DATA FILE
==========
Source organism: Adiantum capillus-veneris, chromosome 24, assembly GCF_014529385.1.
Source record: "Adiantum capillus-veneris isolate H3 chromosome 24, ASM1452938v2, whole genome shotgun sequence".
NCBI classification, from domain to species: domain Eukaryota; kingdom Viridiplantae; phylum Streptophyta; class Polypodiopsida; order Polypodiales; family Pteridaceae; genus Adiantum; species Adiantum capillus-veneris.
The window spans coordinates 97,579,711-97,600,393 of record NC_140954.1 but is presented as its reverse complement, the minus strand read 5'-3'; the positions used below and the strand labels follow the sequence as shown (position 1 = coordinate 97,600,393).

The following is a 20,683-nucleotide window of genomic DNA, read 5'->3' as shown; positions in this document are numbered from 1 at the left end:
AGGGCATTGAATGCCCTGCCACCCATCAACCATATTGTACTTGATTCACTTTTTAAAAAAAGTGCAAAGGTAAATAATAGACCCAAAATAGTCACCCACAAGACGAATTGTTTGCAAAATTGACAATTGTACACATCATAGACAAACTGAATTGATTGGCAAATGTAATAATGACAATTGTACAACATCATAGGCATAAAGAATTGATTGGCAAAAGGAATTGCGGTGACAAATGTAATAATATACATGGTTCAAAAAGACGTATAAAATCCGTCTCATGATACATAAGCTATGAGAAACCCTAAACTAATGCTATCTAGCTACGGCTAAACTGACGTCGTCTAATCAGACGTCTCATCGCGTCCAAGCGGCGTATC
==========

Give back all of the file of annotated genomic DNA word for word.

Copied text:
Source organism: Adiantum capillus-veneris, chromosome 24, assembly GCF_014529385.1.
Source record: "Adiantum capillus-veneris isolate H3 chromosome 24, ASM1452938v2, whole genome shotgun sequence".
NCBI classification, from domain to species: domain Eukaryota; kingdom Viridiplantae; phylum Streptophyta; class Polypodiopsida; order Polypodiales; family Pteridaceae; genus Adiantum; species Adiantum capillus-veneris.
The window spans coordinates 97,579,711-97,600,393 of record NC_140954.1 but is presented as its reverse complement, the minus strand read 5'-3'; the positions used below and the strand labels follow the sequence as shown (position 1 = coordinate 97,600,393).

The following is a 20,683-nucleotide window of genomic DNA, read 5'->3' as shown; positions in this document are numbered from 1 at the left end:
AGGGCATTGAATGCCCTGCCACCCATCAACCATATTGTACTTGATTCACTTTTTAAAAAAAGTGCAAAGGTAAATAATAGACCCAAAATAGTCACCCACAAGACGAATTGTTTGCAAAATTGACAATTGTACACATCATAGACAAACTGAATTGATTGGCAAATGTAATAATGACAATTGTACAACATCATAGGCATAAAGAATTGATTGGCAAAAGGAATTGCGGTGACAAATGTAATAATATACATGGTTCAAAAAGACGTATAAAATCCGTCTCATGATACATAAGCTATGAGAAACCCTAAACTAATGCTATCTAGCTACGGCTAAACTGACGTCGTCTAATCAGACGTCTCATCGCGTCCAAGCGGCGTATC